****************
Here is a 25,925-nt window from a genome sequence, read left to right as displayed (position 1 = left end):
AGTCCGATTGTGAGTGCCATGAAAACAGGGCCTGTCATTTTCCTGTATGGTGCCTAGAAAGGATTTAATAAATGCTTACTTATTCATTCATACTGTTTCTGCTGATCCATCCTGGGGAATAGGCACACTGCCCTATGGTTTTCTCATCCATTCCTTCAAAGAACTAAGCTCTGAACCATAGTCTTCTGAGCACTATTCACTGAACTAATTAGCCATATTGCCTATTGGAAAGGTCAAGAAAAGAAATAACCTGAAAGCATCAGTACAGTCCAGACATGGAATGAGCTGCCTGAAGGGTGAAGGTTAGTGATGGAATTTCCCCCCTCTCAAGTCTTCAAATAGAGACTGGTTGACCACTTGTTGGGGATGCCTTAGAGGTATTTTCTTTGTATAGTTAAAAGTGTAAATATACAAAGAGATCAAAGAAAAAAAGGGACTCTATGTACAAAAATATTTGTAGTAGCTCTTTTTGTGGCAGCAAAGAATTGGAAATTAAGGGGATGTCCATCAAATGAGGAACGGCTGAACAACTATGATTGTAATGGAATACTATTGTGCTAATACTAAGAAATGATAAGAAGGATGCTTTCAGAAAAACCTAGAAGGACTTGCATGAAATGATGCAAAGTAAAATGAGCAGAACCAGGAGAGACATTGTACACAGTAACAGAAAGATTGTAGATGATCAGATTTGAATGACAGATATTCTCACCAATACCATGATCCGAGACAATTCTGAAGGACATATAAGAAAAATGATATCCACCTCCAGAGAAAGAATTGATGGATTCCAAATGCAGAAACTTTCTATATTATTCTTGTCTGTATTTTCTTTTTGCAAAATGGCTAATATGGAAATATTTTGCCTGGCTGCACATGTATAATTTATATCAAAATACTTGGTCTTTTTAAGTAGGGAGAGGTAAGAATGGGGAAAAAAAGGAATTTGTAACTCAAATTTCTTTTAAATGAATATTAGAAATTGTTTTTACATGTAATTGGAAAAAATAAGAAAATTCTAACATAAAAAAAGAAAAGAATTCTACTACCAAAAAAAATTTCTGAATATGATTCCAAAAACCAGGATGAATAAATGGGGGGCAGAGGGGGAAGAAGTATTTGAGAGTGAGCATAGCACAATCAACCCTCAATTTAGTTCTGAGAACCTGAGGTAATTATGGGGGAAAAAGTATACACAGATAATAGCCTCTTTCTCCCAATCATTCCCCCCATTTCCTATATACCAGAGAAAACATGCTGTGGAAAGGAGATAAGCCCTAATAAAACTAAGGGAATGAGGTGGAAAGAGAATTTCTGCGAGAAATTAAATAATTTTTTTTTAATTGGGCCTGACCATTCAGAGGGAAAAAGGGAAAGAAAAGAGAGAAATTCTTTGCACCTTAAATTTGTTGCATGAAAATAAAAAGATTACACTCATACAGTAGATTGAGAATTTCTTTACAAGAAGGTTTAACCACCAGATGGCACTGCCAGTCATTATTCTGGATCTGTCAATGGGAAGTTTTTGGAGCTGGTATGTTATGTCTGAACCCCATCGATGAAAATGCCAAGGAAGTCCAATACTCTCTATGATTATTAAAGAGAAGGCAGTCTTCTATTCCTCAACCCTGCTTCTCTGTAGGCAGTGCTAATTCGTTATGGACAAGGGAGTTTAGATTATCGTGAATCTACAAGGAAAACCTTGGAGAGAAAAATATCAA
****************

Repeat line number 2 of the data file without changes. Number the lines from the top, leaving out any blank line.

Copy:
AGTCCGATTGTGAGTGCCATGAAAACAGGGCCTGTCATTTTCCTGTATGGTGCCTAGAAAGGATTTAATAAATGCTTACTTATTCATTCATACTGTTTCTGCTGATCCATCCTGGGGAATAGGCACACTGCCCTATGGTTTTCTCATCCATTCCTTCAAAGAACTAAGCTCTGAACCATAGTCTTCTGAGCACTATTCACTGAACTAATTAGCCATATTGCCTATTGGAAAGGTCAAGAAAAGAAATAACCTGAAAGCATCAGTACAGTCCAGACATGGAATGAGCTGCCTGAAGGGTGAAGGTTAGTGATGGAATTTCCCCCCTCTCAAGTCTTCAAATAGAGACTGGTTGACCACTTGTTGGGGATGCCTTAGAGGTATTTTCTTTGTATAGTTAAAAGTGTAAATATACAAAGAGATCAAAGAAAAAAAGGGACTCTATGTACAAAAATATTTGTAGTAGCTCTTTTTGTGGCAGCAAAGAATTGGAAATTAAGGGGATGTCCATCAAATGAGGAACGGCTGAACAACTATGATTGTAATGGAATACTATTGTGCTAATACTAAGAAATGATAAGAAGGATGCTTTCAGAAAAACCTAGAAGGACTTGCATGAAATGATGCAAAGTAAAATGAGCAGAACCAGGAGAGACATTGTACACAGTAACAGAAAGATTGTAGATGATCAGATTTGAATGACAGATATTCTCACCAATACCATGATCCGAGACAATTCTGAAGGACATATAAGAAAAATGATATCCACCTCCAGAGAAAGAATTGATGGATTCCAAATGCAGAAACTTTCTATATTATTCTTGTCTGTATTTTCTTTTTGCAAAATGGCTAATATGGAAATATTTTGCCTGGCTGCACATGTATAATTTATATCAAAATACTTGGTCTTTTTAAGTAGGGAGAGGTAAGAATGGGGAAAAAAAGGAATTTGTAACTCAAATTTCTTTTAAATGAATATTAGAAATTGTTTTTACATGTAATTGGAAAAAATAAGAAAATTCTAACATAAAAAAAGAAAAGAATTCTACTACCAAAAAAAATTTCTGAATATGATTCCAAAAACCAGGATGAATAAATGGGGGGCAGAGGGGGAAGAAGTATTTGAGAGTGAGCATAGCACAATCAACCCTCAATTTAGTTCTGAGAACCTGAGGTAATTATGGGGGAAAAAGTATACACAGATAATAGCCTCTTTCTCCCAATCATTCCCCCCATTTCCTATATACCAGAGAAAACATGCTGTGGAAAGGAGATAAGCCCTAATAAAACTAAGGGAATGAGGTGGAAAGAGAATTTCTGCGAGAAATTAAATAATTTTTTTTTAATTGGGCCTGACCATTCAGAGGGAAAAAGGGAAAGAAAAGAGAGAAATTCTTTGCACCTTAAATTTGTTGCATGAAAATAAAAAGATTACACTCATACAGTAGATTGAGAATTTCTTTACAAGAAGGTTTAACCACCAGATGGCACTGCCAGTCATTATTCTGGATCTGTCAATGGGAAGTTTTTGGAGCTGGTATGTTATGTCTGAACCCCATCGATGAAAATGCCAAGGAAGTCCAATACTCTCTATGATTATTAAAGAGAAGGCAGTCTTCTATTCCTCAACCCTGCTTCTCTGTAGGCAGTGCTAATTCGTTATGGACAAGGGAGTTTAGATTATCGTGAATCTACAAGGAAAACCTTGGAGAGAAAAATATCAA